5. Don’t hide mistakes
Managers want to know what’s going on – they don’t like surprises (good or bad).
If you have some bad news about your work or your department’s work and you need to tell your boss, don’t wait until the last minute to tell them.
Give them plenty of time to manage the situation (that’s what they’re there for).
This will give you a much more reliable reputation than withholding information.
6. Try to come up with solutions, not just problems
That said – it’s important that you don’t just run to your boss with problems all the time. They’ll begin to wonder what you’re there for, except to cause them pain.
When you approach your manager with an issue, try to be armed with a list of possible solutions and suggestions moving forward.
This will make you seem like a problem-solver, rather than starter!
7. Don’t make false promises
Although you might want to take on loads of work and look like a great employee, you shouldn’t promise things if you can’t deliver them.
Making false promises and taking on too much work is only going to lead to disaster and a strained relationship between you and your boss; it’s much better to be realistic and not disappoint them.
Set expectations and smash those expectations, rather than looking like you’ve failed all the time because you’re behind on work.
8. Show that you’re serious about your job
We’re not saying that you should be super serious with no sense of humour, but showing your manager that you take your job seriously is a great way to build a positive rapport with them.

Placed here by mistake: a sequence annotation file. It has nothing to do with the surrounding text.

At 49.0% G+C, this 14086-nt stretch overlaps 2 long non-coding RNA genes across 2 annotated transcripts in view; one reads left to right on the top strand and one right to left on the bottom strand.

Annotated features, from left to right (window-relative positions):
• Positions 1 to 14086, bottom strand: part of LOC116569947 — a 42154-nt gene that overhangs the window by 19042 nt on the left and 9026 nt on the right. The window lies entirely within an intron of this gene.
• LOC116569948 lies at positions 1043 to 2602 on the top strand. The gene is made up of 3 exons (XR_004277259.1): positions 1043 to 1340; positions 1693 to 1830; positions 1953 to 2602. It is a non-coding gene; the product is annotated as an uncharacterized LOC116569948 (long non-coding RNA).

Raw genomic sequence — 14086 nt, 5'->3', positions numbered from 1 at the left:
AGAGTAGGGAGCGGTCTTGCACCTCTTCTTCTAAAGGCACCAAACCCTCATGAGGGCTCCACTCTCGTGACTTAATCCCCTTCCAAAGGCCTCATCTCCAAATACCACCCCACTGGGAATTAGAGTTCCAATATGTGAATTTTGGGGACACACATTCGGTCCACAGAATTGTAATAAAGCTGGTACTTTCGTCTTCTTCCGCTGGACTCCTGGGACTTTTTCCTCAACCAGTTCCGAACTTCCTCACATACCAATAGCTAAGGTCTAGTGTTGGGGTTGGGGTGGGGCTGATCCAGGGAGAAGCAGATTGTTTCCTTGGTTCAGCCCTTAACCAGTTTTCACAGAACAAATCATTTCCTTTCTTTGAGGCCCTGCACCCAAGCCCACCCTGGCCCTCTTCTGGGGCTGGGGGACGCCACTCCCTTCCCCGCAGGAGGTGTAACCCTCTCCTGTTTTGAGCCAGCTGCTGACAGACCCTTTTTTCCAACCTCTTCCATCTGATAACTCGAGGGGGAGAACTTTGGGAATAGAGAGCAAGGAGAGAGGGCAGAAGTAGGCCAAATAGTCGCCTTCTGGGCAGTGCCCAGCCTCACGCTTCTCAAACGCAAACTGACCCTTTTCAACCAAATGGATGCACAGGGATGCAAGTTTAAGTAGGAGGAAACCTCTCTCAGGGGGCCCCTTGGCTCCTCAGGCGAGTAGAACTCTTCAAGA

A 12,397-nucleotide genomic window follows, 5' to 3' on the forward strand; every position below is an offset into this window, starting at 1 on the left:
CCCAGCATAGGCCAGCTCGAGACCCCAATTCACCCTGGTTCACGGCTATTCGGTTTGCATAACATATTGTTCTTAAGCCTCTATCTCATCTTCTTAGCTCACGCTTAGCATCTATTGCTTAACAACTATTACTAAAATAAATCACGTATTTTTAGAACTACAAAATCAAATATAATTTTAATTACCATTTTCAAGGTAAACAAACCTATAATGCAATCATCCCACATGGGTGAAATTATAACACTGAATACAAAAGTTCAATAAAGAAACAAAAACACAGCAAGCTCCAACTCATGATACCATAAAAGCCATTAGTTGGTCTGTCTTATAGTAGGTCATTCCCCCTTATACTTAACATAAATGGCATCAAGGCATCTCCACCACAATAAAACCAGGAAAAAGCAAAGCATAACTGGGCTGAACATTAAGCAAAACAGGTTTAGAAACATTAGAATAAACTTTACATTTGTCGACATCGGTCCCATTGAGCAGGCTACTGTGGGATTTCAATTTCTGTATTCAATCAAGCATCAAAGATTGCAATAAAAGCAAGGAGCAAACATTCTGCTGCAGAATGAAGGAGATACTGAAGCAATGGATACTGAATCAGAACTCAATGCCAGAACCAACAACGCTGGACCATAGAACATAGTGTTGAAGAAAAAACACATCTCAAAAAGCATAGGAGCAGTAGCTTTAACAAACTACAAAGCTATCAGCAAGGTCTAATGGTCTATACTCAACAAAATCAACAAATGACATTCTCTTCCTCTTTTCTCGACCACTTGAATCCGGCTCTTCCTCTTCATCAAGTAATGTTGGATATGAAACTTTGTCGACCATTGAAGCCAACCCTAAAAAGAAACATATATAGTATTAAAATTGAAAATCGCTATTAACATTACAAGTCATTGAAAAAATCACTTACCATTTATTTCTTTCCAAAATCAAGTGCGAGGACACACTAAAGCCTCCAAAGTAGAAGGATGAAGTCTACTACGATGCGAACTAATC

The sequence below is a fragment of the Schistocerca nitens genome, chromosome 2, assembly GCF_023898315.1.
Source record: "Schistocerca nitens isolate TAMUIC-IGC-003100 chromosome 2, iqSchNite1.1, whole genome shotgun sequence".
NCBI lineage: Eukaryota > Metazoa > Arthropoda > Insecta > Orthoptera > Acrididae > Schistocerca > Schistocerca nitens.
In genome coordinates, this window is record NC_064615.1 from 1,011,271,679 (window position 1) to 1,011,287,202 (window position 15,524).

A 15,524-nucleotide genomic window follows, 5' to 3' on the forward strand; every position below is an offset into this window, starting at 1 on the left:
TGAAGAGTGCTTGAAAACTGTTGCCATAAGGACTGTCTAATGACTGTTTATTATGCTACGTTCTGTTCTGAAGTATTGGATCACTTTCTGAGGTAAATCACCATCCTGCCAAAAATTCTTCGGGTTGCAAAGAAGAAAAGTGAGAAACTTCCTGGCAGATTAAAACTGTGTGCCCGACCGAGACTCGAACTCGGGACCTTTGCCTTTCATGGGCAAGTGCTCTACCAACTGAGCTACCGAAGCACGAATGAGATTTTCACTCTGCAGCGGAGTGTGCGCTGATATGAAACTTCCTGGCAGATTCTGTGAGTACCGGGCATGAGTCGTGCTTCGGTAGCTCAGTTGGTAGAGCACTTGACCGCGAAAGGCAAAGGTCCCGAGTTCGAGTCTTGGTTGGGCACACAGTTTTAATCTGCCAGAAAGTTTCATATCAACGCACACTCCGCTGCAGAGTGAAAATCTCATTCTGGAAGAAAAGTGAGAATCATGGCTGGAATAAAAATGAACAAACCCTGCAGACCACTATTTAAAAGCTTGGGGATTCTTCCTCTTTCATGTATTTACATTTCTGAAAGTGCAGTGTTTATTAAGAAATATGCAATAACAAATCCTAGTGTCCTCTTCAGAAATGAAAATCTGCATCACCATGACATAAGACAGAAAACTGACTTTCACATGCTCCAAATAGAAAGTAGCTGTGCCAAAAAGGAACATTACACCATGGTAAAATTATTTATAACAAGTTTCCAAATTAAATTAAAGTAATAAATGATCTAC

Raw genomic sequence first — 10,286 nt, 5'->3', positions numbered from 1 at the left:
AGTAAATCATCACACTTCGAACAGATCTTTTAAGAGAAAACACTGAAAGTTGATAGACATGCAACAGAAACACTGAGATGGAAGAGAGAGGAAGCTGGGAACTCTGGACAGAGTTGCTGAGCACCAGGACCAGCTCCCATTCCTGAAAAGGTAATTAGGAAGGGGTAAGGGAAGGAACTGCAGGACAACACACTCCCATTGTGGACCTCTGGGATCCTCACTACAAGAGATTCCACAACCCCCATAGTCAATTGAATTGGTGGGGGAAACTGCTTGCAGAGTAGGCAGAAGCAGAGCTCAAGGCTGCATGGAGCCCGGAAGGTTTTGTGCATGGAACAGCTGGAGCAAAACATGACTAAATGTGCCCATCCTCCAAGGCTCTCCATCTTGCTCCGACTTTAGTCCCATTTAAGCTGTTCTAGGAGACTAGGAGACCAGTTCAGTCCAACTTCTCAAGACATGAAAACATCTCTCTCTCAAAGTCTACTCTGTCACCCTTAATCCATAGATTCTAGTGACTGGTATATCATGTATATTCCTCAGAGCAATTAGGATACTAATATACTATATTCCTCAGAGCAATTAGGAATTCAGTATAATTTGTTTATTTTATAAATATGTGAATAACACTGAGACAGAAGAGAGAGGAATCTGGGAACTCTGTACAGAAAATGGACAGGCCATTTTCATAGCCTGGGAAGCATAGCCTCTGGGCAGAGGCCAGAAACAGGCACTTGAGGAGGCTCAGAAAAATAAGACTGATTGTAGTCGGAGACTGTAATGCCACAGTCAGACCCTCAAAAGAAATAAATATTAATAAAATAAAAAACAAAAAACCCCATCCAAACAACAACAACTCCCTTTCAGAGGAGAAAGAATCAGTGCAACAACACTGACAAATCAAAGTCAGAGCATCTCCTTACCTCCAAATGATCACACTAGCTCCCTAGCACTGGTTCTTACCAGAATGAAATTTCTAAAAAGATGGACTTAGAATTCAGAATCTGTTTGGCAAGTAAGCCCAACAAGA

If you appear disinterested and disengaged when it comes to your job and spend a lot of time messing around and joking, your manager may start to wonder.
It’s ok to have fun – as long as you get the job done.
9. Be loyal
Honestly, one of the worst things you can do is betray your manager at a workplace, even if they are a pain in the bum.
If it gets to the point where you feel the need to get other people involved, think carefully before doing so.
Is it really that bad?* Will the other person/ manager be able to do anything? Or is it just time to look for a new job?
You have to remember that once you’ve gone through with this, you may have to carry on working with your boss… and they’re certainly not going to look at you in a very good light at that point.
*Obviously in extreme circumstances (for example, a safeguarding issue), you should always go to a senior member of staff.
10. Prepare, prepare, prepare
If you’re heading into a meeting with your manager, you’d better make sure that you know what you’re talking about.
If you appear to be underprepared, your boss is inevitably going to be skeptical about you.
Walking into a management meeting fully prepared is the best way to paint yourself in a good light and look great in your boss’s eyes.
I hope you found these tips for managing your manager useful!
Although all managers have different management styles and temperaments, we think that most of these tips should help you to construct a positive relationship and see future progression as a result.
However, sometimes it’s just not meant to be – and sometimes you might just get a bad manager; someone who holds you back for one selfish reason or another.
In that case, I highly recommend you start looking for a new job.
Or even a new career altogether.
If you’d like more careers advice like this, please feel free to subscribe to our blog.